Sunday night on CBS, Cedric the Entertainer took his first stab at hosting the Primetime Emmy Awards. While the star of “The Neighborhood” has never emceed TV’s biggest night, he does know a thing or two about hosting awards shows as he served as ringleader of the 2014 Critics Choice TV Awards, the 2012 and 2011 Soul Train Awards, the 2005 American Music Awards, the 2003 NAACP Image Awards and the 2002 Billboard Music Awards, to name just a handful. Now that we’ve seen a socially distanced Cedric the Entertainer as 2021 Emmys host, how do YOU think he did? Vote in our poll below.
Cedric is mostly known for his stand-up comedy and his on-screen acting gigs in “The Neighborhood,” “The Soul Man” and “Barbershop,” but the entertainer also has a rich history of hosting reality/non-fiction TV shows. “Who Wants to Be a Millionaire,” “Cedric’s Barber Battle,” “It’s Worth What?” and “Cedric the Entertainer Presents” are just some of the many hosting credits on his resume.
As for why he wanted to preside over this year’s kudos, Cedric told CBS News, “Television got us through this last year. Everybody started binge-watching everything. And it was something we trusted, and so I think that that’s what we should honor this night. So I want to have fun with the people who are there, being celebrated, being honored, all those who are being nominated — we just going to make it a party, and I want the people at home to feel the same way about it.”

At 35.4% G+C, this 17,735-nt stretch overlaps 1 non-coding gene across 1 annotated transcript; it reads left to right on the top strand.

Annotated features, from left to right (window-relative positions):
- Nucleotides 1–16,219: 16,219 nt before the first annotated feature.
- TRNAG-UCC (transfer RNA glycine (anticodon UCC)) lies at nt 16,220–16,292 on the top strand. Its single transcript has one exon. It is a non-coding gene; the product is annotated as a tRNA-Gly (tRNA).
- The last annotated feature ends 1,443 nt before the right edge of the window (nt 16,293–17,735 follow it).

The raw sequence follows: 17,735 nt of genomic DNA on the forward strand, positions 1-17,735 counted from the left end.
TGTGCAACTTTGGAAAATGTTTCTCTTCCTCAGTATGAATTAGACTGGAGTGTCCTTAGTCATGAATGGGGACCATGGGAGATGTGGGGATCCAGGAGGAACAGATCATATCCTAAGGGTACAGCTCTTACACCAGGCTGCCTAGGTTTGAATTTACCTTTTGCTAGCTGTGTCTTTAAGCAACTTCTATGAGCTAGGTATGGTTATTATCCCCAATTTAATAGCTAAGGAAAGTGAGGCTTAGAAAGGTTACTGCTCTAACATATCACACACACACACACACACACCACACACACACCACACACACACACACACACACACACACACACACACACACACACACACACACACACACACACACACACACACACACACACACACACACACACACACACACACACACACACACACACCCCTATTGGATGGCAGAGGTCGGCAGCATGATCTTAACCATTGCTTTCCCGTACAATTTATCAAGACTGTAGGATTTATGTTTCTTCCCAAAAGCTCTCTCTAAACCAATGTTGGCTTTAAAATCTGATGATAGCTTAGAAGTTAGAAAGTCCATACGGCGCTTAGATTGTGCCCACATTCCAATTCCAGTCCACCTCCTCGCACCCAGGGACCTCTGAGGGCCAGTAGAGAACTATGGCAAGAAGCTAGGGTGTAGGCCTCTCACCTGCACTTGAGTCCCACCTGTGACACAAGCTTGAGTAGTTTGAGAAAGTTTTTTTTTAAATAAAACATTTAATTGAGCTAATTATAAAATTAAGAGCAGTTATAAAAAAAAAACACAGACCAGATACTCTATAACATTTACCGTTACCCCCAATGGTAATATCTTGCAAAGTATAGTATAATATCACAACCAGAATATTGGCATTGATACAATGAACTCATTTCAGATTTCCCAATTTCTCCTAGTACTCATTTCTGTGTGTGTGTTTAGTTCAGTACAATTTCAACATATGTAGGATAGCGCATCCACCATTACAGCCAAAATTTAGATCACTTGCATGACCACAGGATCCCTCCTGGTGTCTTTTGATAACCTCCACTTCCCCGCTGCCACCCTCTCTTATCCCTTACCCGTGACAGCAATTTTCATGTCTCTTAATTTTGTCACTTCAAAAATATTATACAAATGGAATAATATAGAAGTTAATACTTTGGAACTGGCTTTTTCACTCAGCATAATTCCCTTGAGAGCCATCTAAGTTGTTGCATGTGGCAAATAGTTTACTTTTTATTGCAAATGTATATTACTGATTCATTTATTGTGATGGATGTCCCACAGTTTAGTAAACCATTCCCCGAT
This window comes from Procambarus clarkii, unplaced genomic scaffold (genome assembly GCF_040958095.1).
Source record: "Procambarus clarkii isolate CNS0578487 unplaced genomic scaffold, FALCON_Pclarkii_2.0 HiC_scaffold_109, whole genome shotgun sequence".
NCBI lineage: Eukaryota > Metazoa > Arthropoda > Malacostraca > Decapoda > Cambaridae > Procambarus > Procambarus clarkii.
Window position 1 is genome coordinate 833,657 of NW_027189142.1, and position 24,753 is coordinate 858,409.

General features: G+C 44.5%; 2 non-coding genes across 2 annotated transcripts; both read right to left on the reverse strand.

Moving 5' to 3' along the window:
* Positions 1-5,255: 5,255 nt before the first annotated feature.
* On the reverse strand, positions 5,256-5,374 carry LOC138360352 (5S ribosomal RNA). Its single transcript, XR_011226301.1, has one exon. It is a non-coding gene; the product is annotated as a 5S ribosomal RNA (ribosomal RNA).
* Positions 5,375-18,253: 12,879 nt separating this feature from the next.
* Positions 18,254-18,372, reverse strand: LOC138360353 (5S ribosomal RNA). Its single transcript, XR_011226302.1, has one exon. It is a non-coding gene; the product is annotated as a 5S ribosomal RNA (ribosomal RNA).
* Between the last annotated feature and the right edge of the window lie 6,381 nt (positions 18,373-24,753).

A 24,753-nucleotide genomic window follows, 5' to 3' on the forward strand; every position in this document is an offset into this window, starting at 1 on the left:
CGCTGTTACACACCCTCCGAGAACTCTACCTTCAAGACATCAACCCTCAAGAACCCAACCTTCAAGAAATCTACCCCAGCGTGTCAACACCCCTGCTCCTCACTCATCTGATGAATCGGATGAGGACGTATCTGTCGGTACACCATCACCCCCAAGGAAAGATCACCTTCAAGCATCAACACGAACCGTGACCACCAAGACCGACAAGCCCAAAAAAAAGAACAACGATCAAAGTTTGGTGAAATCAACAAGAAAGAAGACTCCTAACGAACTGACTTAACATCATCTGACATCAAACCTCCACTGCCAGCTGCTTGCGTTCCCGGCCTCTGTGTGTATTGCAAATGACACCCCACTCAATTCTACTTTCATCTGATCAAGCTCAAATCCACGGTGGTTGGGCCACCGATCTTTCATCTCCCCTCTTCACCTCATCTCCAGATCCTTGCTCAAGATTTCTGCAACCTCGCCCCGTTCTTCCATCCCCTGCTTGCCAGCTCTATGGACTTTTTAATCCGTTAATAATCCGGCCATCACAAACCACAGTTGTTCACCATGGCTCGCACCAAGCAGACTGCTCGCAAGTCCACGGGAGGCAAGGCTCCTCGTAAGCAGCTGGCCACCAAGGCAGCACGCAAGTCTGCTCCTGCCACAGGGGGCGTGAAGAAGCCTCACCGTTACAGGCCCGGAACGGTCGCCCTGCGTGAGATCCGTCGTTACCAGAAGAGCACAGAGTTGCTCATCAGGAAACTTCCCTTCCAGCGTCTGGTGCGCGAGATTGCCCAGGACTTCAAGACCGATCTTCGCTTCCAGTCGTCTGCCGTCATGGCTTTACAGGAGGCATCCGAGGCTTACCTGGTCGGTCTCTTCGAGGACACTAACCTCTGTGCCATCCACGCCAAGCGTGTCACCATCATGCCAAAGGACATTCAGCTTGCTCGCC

This year’s Emmy nominations are led by “The Crown” and “The Mandalorian,” both of which tied for the top spot at 24 bids. Next comes “WandaVision” at 23, “The Handmaid’s Tale” at 21, “Saturday Night Live” at 21, “Ted Lasso” at 20, “Lovecraft Country” at 18, “The Queen’s Gambit” at 18 and “Mare of Easttown” at 16.
At last weekend’s Creative Arts ceremonies, which cover technical categories and below-the-line races, “The Queen’s Gambit” dominated with nine victories, followed by “The Mandalorian” and “Saturday Night Live” at seven apiece. (See the complete winner’s list.) FXX aired a truncated version of the Creative Arts Emmys on Saturday, September 18.
The 2021 version of the Primetime Emmys are the second to take place during the worldwide Covid-19 pandemic. Last year, Jimmy Kimmel hosted ABC’s mostly virtual broadcast and 52% of viewers thought he did a “brilliant” job. There were minimal presenters that year and all of the winners accepted via Zoom, with the exception of “Schitt’s Creek” which hosted its own socially distanced party in Canada.